This topic submitted by Carl Howard ( at 12:31 PM on 6/10/03.

A beautiful nesting brown noddy on Catto Key in Grahams Harbor, San Salvador, Bahamas. See other beautiful phenomena from the Bahamas.

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Cephalopods are the most mobile of all mollusks. The gastropods (snails, whelks, conchs, etc.) and nudibranchs are quite mobile and crawl along on their large foot. Some bivalves (clams) can even jet surprising distances by pumping water through their siphons with rapid opening and closing movement of their mantles. Nearly all mollusks are mobile when they first emerge from eggs. Most are simply planktonic, spending a brief period in the water column drifting at the mercy of currents before finding a suitable surface to settle on or burrow into. Many mollusks spend their adult life in a highly sedentary state, attaching themselves permanently to a hard surface with bissus threads, such as mussels, or borrowing into the substrate, such as gribbles, shipworms and many clams. Other species of mollusks are more mobile. They crawl around on their foot, but rarely travel any great distance throughout their lives.

Cephalopods are the jet set. With the exception of the octopus, most spend much of their lives swimming above the bottom. Some squid will even migrate enormous distances in the open oceans. Some large squid can even rival fish, reaching speeds of nearly 20 miles per hour over short periods. Some can even propel themselves out of the water and through the air for considerable distances, reminiscent of flying fish.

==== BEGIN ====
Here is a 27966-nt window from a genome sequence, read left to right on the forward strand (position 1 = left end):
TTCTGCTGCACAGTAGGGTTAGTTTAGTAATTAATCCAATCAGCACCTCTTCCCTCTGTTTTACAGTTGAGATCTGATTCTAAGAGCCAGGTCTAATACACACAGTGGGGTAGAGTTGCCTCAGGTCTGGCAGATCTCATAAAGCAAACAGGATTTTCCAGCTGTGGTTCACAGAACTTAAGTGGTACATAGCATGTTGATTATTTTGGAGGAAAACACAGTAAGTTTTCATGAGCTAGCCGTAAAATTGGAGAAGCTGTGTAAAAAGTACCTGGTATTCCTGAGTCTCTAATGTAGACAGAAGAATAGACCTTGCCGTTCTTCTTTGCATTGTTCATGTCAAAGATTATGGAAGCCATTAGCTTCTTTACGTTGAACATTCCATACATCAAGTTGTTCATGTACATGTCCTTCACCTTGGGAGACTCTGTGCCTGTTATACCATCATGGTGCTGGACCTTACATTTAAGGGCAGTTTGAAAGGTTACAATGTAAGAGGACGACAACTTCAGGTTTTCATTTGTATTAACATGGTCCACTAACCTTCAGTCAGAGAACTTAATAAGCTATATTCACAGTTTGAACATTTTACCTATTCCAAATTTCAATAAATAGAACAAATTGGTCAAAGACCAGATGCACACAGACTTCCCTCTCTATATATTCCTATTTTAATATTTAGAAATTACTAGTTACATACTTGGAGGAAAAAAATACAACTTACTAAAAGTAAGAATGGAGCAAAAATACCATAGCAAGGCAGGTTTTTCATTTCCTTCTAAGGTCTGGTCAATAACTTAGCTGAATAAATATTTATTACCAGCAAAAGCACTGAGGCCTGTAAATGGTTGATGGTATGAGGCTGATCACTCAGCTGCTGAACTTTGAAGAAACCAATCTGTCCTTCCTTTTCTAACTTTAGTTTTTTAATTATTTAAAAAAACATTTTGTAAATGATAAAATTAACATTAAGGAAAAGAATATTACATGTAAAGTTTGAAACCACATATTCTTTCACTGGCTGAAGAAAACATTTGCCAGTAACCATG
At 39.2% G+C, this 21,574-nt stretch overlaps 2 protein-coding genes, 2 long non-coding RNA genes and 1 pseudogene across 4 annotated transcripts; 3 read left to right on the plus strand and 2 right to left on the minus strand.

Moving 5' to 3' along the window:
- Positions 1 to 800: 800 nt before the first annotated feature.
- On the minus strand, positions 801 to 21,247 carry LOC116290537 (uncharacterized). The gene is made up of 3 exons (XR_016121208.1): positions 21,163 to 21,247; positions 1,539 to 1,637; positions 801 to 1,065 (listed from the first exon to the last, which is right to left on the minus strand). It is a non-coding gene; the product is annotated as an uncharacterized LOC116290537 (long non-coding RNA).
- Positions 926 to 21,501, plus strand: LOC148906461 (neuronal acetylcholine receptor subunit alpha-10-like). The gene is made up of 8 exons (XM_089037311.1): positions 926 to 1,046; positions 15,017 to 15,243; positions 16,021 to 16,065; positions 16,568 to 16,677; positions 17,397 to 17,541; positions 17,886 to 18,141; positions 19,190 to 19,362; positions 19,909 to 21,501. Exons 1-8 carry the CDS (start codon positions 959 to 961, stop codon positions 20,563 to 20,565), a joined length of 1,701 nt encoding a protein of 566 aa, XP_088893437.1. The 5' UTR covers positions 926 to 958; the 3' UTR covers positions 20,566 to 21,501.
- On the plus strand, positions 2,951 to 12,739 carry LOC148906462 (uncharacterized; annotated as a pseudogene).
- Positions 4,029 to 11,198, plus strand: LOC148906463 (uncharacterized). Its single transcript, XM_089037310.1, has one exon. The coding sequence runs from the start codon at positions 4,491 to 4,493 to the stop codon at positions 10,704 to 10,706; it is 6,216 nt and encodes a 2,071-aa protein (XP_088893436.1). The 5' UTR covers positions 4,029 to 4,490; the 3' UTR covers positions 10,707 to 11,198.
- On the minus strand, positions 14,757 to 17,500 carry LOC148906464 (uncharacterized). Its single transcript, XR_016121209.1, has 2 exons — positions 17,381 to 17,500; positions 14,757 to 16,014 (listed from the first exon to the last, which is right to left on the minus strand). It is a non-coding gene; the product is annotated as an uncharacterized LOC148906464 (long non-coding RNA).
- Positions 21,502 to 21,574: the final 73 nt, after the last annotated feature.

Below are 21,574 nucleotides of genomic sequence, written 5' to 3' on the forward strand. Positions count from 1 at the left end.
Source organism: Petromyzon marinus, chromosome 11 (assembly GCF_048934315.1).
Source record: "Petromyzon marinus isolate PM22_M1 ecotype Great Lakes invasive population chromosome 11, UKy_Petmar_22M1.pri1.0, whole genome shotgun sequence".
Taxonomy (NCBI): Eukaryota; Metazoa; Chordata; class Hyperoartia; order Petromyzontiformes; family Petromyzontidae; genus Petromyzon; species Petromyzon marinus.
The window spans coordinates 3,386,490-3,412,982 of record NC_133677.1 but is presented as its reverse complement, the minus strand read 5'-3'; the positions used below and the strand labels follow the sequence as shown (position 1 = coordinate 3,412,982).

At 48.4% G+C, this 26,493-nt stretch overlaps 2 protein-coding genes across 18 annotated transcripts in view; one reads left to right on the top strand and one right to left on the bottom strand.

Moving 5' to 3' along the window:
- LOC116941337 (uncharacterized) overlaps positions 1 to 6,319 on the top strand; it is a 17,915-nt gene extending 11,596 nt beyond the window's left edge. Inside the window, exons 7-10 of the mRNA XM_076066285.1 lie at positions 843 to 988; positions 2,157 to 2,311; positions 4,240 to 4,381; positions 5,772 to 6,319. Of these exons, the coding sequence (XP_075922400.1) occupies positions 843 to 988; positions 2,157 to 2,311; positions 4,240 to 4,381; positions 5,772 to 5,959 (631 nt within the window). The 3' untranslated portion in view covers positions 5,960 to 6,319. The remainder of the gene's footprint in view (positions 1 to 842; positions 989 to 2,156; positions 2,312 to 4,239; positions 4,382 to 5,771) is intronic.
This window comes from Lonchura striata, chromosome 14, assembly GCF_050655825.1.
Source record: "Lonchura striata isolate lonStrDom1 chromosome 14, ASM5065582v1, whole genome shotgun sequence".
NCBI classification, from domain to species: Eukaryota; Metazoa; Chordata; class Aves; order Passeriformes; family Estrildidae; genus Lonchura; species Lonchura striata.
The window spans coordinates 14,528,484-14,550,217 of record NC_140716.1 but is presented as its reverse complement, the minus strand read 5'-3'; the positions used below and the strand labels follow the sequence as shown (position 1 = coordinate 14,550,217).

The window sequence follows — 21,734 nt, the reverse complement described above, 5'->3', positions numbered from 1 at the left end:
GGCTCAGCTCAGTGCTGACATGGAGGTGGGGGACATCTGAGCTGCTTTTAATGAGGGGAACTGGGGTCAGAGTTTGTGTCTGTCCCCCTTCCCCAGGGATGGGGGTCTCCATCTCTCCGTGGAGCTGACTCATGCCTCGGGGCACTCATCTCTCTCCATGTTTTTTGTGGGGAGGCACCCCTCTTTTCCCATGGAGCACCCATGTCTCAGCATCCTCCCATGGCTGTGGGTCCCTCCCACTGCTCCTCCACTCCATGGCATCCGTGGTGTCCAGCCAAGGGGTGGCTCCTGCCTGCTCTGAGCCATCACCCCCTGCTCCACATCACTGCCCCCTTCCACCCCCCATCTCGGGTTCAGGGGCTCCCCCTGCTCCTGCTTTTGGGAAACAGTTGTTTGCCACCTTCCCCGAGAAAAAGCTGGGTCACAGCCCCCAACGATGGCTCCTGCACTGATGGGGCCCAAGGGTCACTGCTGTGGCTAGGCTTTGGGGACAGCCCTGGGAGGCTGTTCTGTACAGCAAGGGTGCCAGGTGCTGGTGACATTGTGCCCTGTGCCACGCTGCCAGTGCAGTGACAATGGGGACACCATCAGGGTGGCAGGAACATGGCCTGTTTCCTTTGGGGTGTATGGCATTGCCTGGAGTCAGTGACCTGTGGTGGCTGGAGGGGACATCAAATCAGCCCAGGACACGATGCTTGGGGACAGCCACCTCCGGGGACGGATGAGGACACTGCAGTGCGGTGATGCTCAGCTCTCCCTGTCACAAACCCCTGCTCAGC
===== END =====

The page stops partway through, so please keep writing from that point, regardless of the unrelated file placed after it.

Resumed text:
Cephalopod swimming is quite different from that of fish. Cephalopods use jet propulsion, pumping water in over their gills and out through a tube called the siphon or funnel. This siphon is a muscular and mobile organ that the animal can use to direct the water jet in almost any direction to steer itself. When observing cephalopods, look for the siphon and watch how the animal moves it.

Jetting isnÕt the only control mechanism in cephalopod swimming, but it is the main engine. Body form, mantle movements, and positioning of tentacles are also important for steering and reducing drag. To begin to appreciate all that is involved in cephalopod swimming, we need to take a look at the basic cephalopod body plan and some of the variations among different cephalopod families.


Cousteau, Jacques Yves and Philippe Diolˇ. 1973. Octopus and Squid, The Soft Intelligence. 1st Ed. Doubleday.Garden City, N.Y.:

Hanlon, Roger T. and John B. Messenger. 1996. Cephalopod Behaviour. New York: Cambridge University Press.

Holloway, Marguerite. 2000. Cuttlefish Say It With Skin. American Museum of Natural History, N. Y. (Online at

Howard, Carl. 1990. The Hood and Tentacles of Nautilus. Unpublished graduate paper, Harvard University, Cambridge, MA.

Lane, Frank. 1974. Kingdom of the Octopus. Sheridan House, N. Y.

Vogel, Steven. 1987. Life in Moving Fluids. Princeton University Press, Princeton, N.J.

Web Resources (May 2003)
-CephBase: General clearinghouse of online articles on cephalopods (May 2003)
-Giant Squid: The Last Sea Monster - (May 2003)
-Descibes diving with nautilus in the Coral Sea from a dive cruise boat. (May 2003)
-Anatomy of cephalopods. (May 2003)
-Cephalopod evolution and classification. (May 2003)
-General natural history of cephalopods and history of cephalopod research. (May 2003)
-Pictures and general facts about cephalopods

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